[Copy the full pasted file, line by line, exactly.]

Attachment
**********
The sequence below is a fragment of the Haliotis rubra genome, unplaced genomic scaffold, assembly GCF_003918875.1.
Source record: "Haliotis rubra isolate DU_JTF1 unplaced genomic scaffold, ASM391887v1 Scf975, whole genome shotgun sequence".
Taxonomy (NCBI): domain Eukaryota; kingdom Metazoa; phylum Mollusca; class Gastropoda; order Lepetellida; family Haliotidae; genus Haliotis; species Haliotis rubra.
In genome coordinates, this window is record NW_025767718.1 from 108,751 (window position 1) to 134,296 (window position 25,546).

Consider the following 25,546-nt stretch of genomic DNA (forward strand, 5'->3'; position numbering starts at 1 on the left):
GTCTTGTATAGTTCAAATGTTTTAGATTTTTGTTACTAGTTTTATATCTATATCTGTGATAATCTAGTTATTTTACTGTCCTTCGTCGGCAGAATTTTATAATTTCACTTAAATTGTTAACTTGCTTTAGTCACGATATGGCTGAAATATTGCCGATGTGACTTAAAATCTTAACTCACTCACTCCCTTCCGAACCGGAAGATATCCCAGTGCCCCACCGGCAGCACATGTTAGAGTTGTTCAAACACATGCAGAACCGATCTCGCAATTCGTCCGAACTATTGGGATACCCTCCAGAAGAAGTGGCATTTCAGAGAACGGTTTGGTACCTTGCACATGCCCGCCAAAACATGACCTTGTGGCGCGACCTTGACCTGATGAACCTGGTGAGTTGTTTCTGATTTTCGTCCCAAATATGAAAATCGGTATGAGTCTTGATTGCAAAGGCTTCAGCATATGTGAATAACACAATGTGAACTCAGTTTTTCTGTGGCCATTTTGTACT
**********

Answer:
The sequence below is a fragment of the Haliotis rubra genome, unplaced genomic scaffold, assembly GCF_003918875.1.
Source record: "Haliotis rubra isolate DU_JTF1 unplaced genomic scaffold, ASM391887v1 Scf975, whole genome shotgun sequence".
Taxonomy (NCBI): domain Eukaryota; kingdom Metazoa; phylum Mollusca; class Gastropoda; order Lepetellida; family Haliotidae; genus Haliotis; species Haliotis rubra.
In genome coordinates, this window is record NW_025767718.1 from 108,751 (window position 1) to 134,296 (window position 25,546).

Consider the following 25,546-nt stretch of genomic DNA (forward strand, 5'->3'; position numbering starts at 1 on the left):
GTCTTGTATAGTTCAAATGTTTTAGATTTTTGTTACTAGTTTTATATCTATATCTGTGATAATCTAGTTATTTTACTGTCCTTCGTCGGCAGAATTTTATAATTTCACTTAAATTGTTAACTTGCTTTAGTCACGATATGGCTGAAATATTGCCGATGTGACTTAAAATCTTAACTCACTCACTCCCTTCCGAACCGGAAGATATCCCAGTGCCCCACCGGCAGCACATGTTAGAGTTGTTCAAACACATGCAGAACCGATCTCGCAATTCGTCCGAACTATTGGGATACCCTCCAGAAGAAGTGGCATTTCAGAGAACGGTTTGGTACCTTGCACATGCCCGCCAAAACATGACCTTGTGGCGCGACCTTGACCTGATGAACCTGGTGAGTTGTTTCTGATTTTCGTCCCAAATATGAAAATCGGTATGAGTCTTGATTGCAAAGGCTTCAGCATATGTGAATAACACAATGTGAACTCAGTTTTTCTGTGGCCATTTTGTACT